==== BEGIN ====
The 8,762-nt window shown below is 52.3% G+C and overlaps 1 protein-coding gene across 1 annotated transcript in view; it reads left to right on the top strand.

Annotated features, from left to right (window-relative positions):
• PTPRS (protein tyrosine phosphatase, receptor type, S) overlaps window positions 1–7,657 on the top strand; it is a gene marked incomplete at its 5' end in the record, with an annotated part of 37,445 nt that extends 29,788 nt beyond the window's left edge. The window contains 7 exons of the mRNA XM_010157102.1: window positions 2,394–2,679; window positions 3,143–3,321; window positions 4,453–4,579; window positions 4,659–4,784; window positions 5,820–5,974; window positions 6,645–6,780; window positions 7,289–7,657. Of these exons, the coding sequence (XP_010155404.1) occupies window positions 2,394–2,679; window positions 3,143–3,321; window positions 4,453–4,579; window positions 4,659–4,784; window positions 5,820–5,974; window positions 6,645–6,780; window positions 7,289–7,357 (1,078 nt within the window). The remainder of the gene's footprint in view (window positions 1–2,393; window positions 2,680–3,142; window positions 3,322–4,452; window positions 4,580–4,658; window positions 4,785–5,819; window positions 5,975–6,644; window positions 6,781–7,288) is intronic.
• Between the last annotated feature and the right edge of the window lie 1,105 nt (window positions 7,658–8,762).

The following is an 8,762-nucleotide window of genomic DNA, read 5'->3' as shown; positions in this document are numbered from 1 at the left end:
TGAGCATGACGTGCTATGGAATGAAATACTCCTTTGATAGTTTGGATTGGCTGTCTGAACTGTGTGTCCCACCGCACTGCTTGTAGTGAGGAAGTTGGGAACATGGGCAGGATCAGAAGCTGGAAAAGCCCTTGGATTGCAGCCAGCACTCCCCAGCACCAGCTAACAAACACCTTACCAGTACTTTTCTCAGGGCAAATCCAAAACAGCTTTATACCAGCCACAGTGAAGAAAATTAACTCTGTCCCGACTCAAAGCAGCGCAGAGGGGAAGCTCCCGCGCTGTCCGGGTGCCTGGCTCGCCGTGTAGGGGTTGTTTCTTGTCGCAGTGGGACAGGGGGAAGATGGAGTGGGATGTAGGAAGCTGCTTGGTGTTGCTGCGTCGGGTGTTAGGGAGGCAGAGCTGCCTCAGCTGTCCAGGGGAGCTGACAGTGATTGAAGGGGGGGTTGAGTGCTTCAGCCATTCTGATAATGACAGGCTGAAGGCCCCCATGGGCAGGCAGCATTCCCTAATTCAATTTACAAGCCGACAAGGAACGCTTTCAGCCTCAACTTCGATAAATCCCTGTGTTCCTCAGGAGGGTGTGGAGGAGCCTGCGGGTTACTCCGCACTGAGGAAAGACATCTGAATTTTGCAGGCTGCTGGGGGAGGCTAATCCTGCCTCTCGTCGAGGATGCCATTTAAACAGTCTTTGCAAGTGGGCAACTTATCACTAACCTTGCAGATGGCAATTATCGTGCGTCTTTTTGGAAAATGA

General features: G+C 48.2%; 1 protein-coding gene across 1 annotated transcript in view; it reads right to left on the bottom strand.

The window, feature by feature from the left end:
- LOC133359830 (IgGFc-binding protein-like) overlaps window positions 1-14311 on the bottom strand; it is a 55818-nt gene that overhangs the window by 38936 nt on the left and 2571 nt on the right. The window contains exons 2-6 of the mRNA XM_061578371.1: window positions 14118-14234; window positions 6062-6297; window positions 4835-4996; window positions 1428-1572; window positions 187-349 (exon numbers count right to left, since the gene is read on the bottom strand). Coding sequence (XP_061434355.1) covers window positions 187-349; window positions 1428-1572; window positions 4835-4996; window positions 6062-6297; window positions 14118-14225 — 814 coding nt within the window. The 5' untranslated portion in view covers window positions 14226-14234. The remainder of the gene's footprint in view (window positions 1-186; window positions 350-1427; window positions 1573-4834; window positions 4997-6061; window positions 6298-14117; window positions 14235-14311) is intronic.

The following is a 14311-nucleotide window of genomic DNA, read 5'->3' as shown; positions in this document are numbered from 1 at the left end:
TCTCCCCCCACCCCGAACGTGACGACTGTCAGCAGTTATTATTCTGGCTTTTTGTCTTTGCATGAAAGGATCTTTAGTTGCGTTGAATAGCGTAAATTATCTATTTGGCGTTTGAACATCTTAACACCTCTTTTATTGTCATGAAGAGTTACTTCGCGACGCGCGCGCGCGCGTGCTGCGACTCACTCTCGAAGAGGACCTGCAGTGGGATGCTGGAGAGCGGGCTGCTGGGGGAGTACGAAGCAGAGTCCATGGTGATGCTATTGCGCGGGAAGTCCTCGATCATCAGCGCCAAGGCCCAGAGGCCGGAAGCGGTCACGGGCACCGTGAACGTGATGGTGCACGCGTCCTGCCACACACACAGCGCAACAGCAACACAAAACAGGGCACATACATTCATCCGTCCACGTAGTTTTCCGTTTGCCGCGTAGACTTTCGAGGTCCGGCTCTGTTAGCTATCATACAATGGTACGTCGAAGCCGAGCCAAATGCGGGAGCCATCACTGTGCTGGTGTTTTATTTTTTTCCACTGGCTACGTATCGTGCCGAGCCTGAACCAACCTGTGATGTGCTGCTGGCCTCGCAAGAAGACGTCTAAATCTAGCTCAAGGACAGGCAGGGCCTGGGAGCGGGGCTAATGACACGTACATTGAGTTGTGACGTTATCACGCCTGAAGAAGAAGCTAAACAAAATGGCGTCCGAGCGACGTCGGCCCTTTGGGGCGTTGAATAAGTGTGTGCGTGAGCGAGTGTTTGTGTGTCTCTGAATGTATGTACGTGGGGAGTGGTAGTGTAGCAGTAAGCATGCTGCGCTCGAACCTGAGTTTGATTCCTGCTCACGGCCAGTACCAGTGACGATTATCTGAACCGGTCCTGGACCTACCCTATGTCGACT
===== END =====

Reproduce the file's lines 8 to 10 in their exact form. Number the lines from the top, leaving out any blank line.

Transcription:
The window, feature by feature from the left end:
- LOC133359830 (IgGFc-binding protein-like) overlaps window positions 1-14311 on the bottom strand; it is a 55818-nt gene that overhangs the window by 38936 nt on the left and 2571 nt on the right. The window contains exons 2-6 of the mRNA XM_061578371.1: window positions 14118-14234; window positions 6062-6297; window positions 4835-4996; window positions 1428-1572; window positions 187-349 (exon numbers count right to left, since the gene is read on the bottom strand). Coding sequence (XP_061434355.1) covers window positions 187-349; window positions 1428-1572; window positions 4835-4996; window positions 6062-6297; window positions 14118-14225 — 814 coding nt within the window. The 5' untranslated portion in view covers window positions 14226-14234. The remainder of the gene's footprint in view (window positions 1-186; window positions 350-1427; window positions 1573-4834; window positions 4997-6061; window positions 6298-14117; window positions 14235-14311) is intronic.

The following is a 14311-nucleotide window of genomic DNA, read 5'->3' as shown; positions in this document are numbered from 1 at the left end: